Making a passive income from UK dividend shares could be a sound long-term move. The prospect of low interest rates and a likely economic recovery may mean they offer relatively high, and growing, dividend payouts in the coming years.
Of course, there’s never a guarantee that any company will pay dividends in future. Similarly, their share prices could fall heavily at any time. As they did in the 2020 stock market crash.
However, taking those risks into account, these three FTSE 100 shares could offer an appealing income stream. As such, they could be worth buying with £3,000, or any other amount, today.
Making a passive income with UK dividend shares
Rio Tinto may not be an obvious choice when it comes to making a passive income from UK dividend shares. The mining company’s profitability can fluctuate significantly. Especially as it’s dependent on the world economy’s performance. However, the company’s dividend yield of around 5.5%. Add to that its solid balance sheet and the potential for improving operating conditions in a resurgent world economy could make it an attractive long-term purchase.
Unilever could also offer an appealing income stream. Clearly, it’s faced tough operating conditions in recent months that may continue to weigh on its outlook. However, the company’s 3.8% dividend yield could suggest it offers good value for money. Its forecast rise in dividends per share of 5.5% next year may be indicative of its capacity to deliver an above-inflation rise in shareholder payouts.
Tesco is another UK dividend share that could produce a growing passive income. Weak consumer confidence may weigh on its prospects. But the company’s online operations may boost its capacity to pay a higher dividend. The company’s dividend yield of 3.3% isn’t especially high. However, it could offer defensive appeal that makes it a worthwhile income opportunity in the long run.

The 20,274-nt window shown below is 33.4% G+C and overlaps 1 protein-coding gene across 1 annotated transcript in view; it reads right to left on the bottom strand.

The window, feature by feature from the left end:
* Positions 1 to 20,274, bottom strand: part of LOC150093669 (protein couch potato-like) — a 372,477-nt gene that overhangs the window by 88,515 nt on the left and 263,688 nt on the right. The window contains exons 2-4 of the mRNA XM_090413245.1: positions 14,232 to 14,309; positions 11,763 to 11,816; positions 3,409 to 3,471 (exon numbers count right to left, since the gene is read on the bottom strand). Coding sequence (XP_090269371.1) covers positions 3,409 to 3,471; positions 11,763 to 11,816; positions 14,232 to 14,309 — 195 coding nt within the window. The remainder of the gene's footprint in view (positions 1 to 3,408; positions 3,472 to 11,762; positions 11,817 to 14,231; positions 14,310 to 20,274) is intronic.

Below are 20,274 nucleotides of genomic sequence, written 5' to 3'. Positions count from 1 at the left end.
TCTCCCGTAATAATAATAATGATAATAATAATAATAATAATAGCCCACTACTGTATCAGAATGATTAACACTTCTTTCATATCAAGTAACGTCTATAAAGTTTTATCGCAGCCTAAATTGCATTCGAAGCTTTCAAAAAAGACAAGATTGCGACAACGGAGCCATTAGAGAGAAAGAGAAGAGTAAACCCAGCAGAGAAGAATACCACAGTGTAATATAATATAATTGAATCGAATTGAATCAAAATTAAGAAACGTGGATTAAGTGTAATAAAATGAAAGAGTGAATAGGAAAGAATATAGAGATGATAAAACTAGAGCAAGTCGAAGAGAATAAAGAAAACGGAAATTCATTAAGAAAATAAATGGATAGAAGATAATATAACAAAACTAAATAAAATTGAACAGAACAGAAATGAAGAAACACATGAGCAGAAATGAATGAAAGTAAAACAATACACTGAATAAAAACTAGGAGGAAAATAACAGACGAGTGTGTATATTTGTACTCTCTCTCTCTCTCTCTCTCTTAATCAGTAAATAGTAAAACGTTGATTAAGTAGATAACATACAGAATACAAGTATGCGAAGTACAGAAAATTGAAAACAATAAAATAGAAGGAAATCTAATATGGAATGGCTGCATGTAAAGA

Building a diverse portfolio to reduce risk
Clearly, buying UK dividend shares to make a passive income comes with much higher risk than other assets. Therefore, purchasing a wide range of companies in a portfolio could be a means of reducing the threat of falling dividends, or declining share prices from a limited number of companies. Diversifying among different industries and geographies could be a prudent approach to take. Certainly, given the current uncertainties present in the world economy.
However, even when those risks are included, dividend stocks could prove to be a sound long-term means of obtaining a worthwhile income compared to other income-producing assets in a low interest rate environment.
After all, a recovering economic performance is forecast in the coming years. This may provide a boost to dividend payouts across a wide range of businesses that leads to a more attractive income return on a diverse portfolio of UK dividend shares.